Planned Parenthood Engages in Dirty Tricks During Bogus Trial of David Daleiden, by Micaiah BilgerSeptember 6, 2019
Saint of the Day for September 6: Blessed Claudio Granzotto (Aug. 23, 1900 – Aug. 15, 1947)September 6, 2019
By Peter Kwasniewski, OnePeterFive, September 4, 2019
In my last article at OnePeterFive, I analyzed “The Dark Symbolism of California’s Christ Cathedral.” In the intervening weeks, only one response has been attempted from the other side. I use the word “attempted” deliberately, because it was not a refutation, but a repetition of the same three principles that have served as the progressive mantra for decades: 1. Always trust the experts. 2. Always trust the clergy. 3. Always trust the Zeitgeist. Those of us who have suffered under a reformed liturgy designed by experts; who have seen the Church ravaged by clerical abuse of various kinds; and who have tasted modernity’s bitter fruit, choked on it, and spit it out — well, let’s just say we are not buying this mantra any more. Its expiration date passed long ago.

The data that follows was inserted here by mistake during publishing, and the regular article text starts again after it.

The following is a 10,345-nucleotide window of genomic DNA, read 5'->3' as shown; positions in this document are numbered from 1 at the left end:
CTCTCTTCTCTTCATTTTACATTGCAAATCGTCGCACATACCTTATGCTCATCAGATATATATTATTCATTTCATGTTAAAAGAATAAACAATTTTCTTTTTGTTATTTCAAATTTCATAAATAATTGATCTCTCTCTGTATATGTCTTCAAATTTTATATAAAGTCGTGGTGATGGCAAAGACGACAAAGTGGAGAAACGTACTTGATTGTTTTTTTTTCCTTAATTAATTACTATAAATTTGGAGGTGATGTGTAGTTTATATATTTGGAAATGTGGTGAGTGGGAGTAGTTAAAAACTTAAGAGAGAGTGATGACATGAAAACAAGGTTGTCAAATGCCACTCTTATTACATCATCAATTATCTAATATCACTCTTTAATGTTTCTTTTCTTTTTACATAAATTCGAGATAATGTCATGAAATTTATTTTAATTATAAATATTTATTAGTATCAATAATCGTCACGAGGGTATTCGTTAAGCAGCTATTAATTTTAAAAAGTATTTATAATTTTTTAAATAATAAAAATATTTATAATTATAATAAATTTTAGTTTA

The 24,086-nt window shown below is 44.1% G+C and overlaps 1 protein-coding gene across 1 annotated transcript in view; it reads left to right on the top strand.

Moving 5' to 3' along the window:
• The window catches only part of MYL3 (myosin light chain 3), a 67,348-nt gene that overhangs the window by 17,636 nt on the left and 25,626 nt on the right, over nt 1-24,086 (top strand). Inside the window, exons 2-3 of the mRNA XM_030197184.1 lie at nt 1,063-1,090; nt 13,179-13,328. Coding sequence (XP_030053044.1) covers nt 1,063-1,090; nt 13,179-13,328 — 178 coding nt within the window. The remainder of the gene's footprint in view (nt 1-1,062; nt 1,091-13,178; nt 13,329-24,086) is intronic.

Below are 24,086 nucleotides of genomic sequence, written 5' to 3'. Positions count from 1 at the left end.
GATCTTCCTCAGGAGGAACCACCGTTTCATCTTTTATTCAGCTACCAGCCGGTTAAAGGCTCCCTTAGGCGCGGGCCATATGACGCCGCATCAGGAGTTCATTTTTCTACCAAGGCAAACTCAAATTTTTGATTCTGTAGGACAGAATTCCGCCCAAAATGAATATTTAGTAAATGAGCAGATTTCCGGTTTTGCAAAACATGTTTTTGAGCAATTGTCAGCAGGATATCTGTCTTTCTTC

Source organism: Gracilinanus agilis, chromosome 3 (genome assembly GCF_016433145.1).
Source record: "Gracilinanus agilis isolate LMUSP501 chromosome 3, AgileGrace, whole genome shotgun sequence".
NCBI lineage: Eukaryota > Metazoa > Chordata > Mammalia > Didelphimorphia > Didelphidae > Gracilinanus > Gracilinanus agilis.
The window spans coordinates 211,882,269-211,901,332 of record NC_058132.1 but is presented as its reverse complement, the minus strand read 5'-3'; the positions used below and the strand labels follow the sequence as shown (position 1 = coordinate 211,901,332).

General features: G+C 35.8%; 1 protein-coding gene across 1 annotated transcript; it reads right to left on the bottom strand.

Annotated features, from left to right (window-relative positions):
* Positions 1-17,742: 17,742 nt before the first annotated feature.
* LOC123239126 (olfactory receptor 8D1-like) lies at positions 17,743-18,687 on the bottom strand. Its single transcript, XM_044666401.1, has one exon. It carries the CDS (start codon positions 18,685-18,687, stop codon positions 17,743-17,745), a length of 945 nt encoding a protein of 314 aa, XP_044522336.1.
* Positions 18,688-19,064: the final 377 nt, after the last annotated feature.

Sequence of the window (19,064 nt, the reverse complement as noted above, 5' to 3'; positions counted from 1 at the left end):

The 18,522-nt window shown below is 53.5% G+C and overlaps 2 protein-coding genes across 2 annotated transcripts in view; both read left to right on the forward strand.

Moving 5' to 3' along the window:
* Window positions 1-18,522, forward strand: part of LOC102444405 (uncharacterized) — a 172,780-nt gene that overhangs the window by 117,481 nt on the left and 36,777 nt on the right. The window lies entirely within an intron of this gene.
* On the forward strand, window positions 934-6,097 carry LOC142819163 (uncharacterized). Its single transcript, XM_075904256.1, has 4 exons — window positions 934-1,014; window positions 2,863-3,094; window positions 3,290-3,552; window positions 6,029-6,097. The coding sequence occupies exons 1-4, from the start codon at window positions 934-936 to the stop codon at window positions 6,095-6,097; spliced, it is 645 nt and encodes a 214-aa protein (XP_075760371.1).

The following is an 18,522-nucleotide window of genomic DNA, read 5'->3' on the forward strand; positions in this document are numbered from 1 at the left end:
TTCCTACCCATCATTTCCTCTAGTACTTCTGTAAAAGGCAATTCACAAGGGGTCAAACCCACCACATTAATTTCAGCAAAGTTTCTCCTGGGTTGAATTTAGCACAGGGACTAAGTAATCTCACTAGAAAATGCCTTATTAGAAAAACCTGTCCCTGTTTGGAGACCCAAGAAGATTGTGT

The manifestation of a hideous church in our midst, no less than the graceful appearance of a beautiful one, prompts thoughtful Catholics to ask the question: what should a Catholic church look like, after all? Can we articulate principles within our tradition that would enable us to answer this question reasonably and persuasively?
It can never hurt to start with the obvious: it’s called a church. That means it’s supposed to represent to us and remind us of the Church (with a capital C). What do we say in the Symbol of Faith about the Church? We identify her four “notes” or essential characteristics: she is “One, Holy, Catholic, and Apostolic.” Almost in the same breath, we then link the Church to her life-giving sacraments and the ultimate goal to which our membership in her carries us: “we acknowledge one baptism for the forgiveness of sins, we look for the resurrection of the dead and the life of the world to come.” These few words of the Creed sketch out for us an entire understanding of church architecture. ….